Farnan [C.F.] asserts that his rights under the Establishment Clause have been violated by a practice and policy hostile toward religion and favoring irreligion over religion. . . .But creationism is superstitious nonsense and there is little else except a legitimate secular purpose to saying so. Corbett is guilty of — if anything — being rude and insensitive, but that's about it.
Corbett stated, "I will not leave [fellow teacher] John Peloza alone to propagandize kids with this religious, superstitious nonsense." One could argue that Corbett meant that Peloza should not be presenting his religious ideas to students or that Peloza was presenting faulty science to the students. But there is more to the statement: Corbett states an unequivocal belief that creationism is "superstitious nonsense." The Court cannot discern a legitimate secular purpose in this statement, even when considered in context. The statement therefore constitutes improper disapproval of religion in violation of the Establishment Clause.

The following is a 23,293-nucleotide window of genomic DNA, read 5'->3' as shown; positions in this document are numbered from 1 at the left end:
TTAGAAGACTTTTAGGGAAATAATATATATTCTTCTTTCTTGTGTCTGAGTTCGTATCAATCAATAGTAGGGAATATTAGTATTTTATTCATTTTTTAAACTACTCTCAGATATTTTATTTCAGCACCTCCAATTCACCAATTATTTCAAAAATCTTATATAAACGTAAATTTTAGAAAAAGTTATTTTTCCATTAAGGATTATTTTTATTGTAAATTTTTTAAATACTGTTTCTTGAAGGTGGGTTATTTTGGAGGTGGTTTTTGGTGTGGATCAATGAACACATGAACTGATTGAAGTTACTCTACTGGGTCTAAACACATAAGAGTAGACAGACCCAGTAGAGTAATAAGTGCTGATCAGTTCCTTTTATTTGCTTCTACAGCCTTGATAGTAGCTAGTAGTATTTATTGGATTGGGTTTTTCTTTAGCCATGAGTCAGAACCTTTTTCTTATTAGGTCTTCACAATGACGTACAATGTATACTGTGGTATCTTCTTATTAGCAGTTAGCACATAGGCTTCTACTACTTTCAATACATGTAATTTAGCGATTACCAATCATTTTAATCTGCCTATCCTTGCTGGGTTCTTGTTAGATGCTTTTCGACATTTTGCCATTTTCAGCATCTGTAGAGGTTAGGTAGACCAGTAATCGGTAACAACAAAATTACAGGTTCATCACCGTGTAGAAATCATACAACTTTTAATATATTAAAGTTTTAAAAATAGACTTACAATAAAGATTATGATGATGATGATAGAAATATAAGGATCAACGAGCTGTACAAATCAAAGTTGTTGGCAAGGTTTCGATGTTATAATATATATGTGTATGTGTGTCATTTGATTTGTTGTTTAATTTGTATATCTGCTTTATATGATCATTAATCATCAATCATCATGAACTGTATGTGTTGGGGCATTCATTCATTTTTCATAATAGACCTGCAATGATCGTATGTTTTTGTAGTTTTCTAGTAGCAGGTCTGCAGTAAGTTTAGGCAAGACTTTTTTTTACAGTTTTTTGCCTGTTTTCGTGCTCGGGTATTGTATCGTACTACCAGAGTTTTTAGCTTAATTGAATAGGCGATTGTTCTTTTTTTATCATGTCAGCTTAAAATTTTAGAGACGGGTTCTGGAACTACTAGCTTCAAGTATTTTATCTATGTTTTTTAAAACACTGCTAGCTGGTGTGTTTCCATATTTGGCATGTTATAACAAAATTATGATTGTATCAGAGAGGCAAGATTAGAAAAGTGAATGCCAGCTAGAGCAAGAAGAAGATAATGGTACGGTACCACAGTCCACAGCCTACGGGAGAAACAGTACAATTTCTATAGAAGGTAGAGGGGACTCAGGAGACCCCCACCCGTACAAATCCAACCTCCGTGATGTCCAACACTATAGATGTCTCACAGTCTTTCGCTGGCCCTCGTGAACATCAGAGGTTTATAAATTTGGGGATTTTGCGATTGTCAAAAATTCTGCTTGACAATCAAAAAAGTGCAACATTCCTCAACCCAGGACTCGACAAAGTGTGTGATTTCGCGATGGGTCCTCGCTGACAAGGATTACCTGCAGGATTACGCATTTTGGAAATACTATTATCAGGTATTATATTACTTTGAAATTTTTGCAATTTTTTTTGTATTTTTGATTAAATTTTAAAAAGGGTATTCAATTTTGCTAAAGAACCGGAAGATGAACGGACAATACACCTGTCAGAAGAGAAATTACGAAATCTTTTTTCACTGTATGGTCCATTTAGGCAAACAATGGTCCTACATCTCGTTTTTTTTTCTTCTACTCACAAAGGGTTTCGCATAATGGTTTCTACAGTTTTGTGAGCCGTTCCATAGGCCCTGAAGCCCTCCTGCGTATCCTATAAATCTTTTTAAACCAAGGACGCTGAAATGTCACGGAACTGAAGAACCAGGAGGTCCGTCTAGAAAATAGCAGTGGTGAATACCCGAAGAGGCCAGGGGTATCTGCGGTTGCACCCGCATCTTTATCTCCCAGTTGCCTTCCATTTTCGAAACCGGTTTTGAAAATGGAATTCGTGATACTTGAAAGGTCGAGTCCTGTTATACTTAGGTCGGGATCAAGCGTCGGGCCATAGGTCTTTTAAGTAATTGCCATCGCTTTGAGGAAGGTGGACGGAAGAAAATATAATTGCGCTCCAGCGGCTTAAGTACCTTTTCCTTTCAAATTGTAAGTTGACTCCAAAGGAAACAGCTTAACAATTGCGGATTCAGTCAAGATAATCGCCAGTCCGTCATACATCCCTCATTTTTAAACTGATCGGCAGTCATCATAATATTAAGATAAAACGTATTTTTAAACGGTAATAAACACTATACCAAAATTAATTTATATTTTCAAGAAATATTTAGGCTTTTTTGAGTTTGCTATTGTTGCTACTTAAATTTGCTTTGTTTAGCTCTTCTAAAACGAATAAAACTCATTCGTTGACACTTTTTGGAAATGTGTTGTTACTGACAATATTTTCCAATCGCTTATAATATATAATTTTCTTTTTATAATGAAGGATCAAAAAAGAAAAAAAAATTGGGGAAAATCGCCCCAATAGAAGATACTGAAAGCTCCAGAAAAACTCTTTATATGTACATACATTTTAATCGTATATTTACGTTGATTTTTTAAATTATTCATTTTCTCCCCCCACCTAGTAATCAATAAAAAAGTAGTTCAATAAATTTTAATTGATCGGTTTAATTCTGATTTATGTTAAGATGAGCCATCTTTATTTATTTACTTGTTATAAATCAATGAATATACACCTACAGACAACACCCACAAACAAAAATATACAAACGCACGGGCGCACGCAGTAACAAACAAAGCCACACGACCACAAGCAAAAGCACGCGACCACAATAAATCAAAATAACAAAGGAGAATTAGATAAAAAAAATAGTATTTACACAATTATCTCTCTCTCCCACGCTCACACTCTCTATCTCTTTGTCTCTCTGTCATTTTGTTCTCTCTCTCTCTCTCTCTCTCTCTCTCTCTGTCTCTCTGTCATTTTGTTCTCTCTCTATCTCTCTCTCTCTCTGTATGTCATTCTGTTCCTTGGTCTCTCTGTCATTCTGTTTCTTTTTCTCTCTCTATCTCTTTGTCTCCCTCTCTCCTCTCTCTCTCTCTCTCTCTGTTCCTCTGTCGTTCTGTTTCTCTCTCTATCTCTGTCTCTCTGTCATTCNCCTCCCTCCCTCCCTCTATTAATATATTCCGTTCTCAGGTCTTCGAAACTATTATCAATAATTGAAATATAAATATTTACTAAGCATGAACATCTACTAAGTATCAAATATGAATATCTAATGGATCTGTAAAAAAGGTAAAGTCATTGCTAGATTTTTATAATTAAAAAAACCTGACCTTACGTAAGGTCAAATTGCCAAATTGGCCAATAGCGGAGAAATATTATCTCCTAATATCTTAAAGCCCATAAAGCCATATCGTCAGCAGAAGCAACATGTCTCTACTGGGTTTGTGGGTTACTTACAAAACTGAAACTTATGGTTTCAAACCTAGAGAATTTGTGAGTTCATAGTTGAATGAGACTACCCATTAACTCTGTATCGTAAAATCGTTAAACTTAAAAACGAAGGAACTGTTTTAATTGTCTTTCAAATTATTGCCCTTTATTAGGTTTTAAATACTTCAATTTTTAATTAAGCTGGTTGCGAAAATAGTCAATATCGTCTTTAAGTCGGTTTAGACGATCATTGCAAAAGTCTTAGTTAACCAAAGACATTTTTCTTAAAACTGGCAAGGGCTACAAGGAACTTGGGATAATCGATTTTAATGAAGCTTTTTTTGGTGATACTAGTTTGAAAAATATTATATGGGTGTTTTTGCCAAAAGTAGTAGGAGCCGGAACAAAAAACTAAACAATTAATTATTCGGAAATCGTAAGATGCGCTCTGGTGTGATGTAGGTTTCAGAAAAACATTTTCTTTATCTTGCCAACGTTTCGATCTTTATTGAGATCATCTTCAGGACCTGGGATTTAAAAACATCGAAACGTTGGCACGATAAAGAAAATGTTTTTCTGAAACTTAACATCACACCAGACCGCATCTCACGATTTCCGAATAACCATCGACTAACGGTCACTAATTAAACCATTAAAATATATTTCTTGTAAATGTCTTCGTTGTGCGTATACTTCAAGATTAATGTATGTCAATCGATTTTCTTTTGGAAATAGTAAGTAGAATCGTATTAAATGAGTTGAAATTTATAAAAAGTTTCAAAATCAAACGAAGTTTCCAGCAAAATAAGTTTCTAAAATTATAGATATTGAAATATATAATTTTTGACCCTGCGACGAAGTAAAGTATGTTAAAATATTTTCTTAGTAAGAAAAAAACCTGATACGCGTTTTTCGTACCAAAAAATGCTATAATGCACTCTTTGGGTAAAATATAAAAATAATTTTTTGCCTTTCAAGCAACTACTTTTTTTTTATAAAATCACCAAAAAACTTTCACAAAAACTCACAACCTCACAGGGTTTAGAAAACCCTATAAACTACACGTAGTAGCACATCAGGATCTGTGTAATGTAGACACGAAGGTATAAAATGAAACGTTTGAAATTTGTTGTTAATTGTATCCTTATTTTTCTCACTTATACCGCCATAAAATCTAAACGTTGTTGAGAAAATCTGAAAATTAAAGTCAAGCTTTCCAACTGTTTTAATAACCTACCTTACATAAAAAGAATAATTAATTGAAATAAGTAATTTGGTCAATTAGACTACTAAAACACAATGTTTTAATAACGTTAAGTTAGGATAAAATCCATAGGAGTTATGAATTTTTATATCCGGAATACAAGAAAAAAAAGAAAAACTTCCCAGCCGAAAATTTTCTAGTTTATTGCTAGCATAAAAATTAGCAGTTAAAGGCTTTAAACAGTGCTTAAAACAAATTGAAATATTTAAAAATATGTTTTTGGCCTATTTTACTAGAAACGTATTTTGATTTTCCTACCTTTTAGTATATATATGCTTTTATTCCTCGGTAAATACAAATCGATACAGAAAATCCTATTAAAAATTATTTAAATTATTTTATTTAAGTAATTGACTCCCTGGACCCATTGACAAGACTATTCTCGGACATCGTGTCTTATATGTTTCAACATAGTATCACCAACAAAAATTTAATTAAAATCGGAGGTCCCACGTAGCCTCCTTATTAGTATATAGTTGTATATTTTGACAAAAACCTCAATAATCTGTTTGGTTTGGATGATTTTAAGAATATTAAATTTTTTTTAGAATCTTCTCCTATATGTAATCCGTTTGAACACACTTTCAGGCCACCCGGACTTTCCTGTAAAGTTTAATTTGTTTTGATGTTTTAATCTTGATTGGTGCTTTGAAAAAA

C.F. v. Capistrano Unified School Dist. (.pdf; 37 pgs.).
Cite it quickly, while it's still good law.